January 2018 marks nine months since the doctor said, “I hate to tell you this first thing in the morning. [long pause] You have breast cancer.”
The tumor was large, the size of my fist and the length of my hand. I didn’t miss this mass nor did I ignore it. There was just no reason to believe it was cancer and more reasons to believe it was a cyst or benign tumor. Plus, there was a lot going on in my life, like my condo was half destroyed and I was living in a hotel with my two cats. So, a lump in my breast really had to wait until I was ready to get it checked out. And geez Louise, not what I had planned for my 19th summer in Alaska.
The diagnosis began a whirlwind of appointments and procedures. I didn’t go fishing or hiking or backpacking or any of the Alaska things I like to do. Instead, I chose the Allopathic Gold Standard of treatment for triple negative breast cancer. This includes neoadjuvant chemotherapy, unilateral mastectomy, and 33 radiation treatments.
How did the chemo summer go? Well, I’m one of the biological creatures who didn’t get physically sick from it. Often times the oncology infusion team would hear me asking if it was sugar water in the IV. I didn’t feel horrible like many told me I would. Even the “red devil” Doxorubicin (Adriamycin) seemed a less than accurate description for one of the most intense chemo drugs. It looked more orange-red than red. Why would anyone be afraid of an orange-red devil?
With the already overwhelming fears surrounding cancer treatment, why would anyone give medicine the nickname red devil? Fear does strange things to human beings.
The worst part of chemo was slow, solid, painful elimination and a reduction in blood. I mean a serious reduction like four quarts low in a five-quart engine. I was fatigued all the time for the last three weeks of October until November 10.
Chemotherapy is not fun, not even for those who are “biologically lucky.” But you know what? The tumor shrunk rapidly, 99.9% by the time surgery came.
The team was awesome, caring and good-humored. I felt loved and supported. I looked forward to going to just about all 16 infusions – which might have something to do with developing an affection for spending my Fridays with the one man whose job it was to ensure I made it through chemo feeling as comfortable as possible. I love him for that.
Working with the breast surgeon was awesome.
Surgery is my favorite part of treatment so far because it was pure bliss. I got to take a break from conscious reality for a few hours and lose 4.8 pounds!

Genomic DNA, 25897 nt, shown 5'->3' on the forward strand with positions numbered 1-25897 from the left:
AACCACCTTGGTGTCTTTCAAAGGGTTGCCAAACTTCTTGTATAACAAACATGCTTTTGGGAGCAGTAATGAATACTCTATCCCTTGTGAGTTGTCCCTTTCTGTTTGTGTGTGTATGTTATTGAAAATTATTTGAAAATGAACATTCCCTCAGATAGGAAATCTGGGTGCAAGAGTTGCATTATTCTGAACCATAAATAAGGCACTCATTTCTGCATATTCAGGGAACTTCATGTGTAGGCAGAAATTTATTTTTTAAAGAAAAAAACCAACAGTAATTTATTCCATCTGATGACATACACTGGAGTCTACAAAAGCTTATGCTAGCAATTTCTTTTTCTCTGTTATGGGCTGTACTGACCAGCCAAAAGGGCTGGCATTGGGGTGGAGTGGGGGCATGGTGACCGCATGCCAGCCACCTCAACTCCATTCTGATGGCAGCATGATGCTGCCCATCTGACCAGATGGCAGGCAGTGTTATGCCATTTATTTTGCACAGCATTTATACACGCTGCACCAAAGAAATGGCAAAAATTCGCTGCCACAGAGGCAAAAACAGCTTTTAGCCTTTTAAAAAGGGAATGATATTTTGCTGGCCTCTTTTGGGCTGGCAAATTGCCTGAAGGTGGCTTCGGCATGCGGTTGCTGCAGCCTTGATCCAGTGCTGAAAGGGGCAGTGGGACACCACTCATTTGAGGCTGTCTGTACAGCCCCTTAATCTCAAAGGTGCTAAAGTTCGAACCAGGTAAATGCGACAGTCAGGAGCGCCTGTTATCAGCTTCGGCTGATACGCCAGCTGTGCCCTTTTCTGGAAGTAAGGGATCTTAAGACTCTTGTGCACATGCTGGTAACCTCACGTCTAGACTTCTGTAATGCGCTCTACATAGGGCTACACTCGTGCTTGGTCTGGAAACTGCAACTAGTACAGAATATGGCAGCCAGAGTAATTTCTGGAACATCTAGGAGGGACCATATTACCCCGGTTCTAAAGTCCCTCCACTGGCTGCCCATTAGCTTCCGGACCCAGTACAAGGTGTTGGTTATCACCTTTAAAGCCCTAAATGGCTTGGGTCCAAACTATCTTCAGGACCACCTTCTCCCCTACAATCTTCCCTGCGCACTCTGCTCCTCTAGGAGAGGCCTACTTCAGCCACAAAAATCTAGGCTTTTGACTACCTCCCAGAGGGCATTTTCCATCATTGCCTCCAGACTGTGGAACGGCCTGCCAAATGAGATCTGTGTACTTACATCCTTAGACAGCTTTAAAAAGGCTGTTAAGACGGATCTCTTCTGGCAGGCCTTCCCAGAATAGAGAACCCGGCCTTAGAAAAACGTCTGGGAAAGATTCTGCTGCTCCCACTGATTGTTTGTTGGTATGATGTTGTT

After surgery, I was brought to room 444 on 11/10 and woke up on 11/11 in room 444 which had the last four digits of the room phone number of 1144. These numbers are messages of support from my guides and angels.
On 11/22 the bandages came off. I didn’t know how I would react, but my reaction surprised even me: Pure freedom to be a woman. For the first time in my life, I felt truly feminine. Who knew my femininity was hidden behind breasts?
I am now free to be me more than ever before.
I will never be objectified or “subjectified” because of my breasts again. No man or woman will ever accuse or abuse me in reference to my breasts again, not ever.
The New Year has brought the last part of treatment: radiation. After meeting with the Radiology team, I decided to go for it – I am curious to find out how the radiotherapy will affect my body.
Doesn’t “radiotherapy” have a better tone than “it’s time to get burned by radiation?” I do have a friend with a giant aloe vera plant in need of trimming. Good thing technology is better than 20 years ago.
The best part of this start to a new year? My first treatment begins on 1/11 at 11:10 am, no joke.
I wish I could say this journey is easy. It is not. All along the path, there are constant conscious decisions, requests for spiritual guidance, internet searches, and check-ins with friends, family, coworkers, and of course, Facebook.
What I can say is this journey is doable because allopathy, homeopathy, and naturopathy can coexist and cooperate with my inner physician, higher self, and the being that dwells within this heart. In collaboration with my medical and spiritual team: I chose this path and no one else. There is something deeply empowering about owning that.
Courage. Strength. Grace. Love. Joy. We all have gifts. We cannot return them. We can only decide whether or not to use them.
Cancer has inspired me to shine a little brighter, laugh a little harder, and love much more openly.
So if you see a brightly shining, one-boobed, fair-skinned, rosy-cheeked woman laughing in the grocery store, that’s probably me thinking about what other amazing journeys this life has waiting for me… or I’m just thinking about telling that Physician’s Assistant how much I really love him.
I’m definitely not thinking about cancer.
Mishelle Rose can be found on Facebook at Atomic Optimism.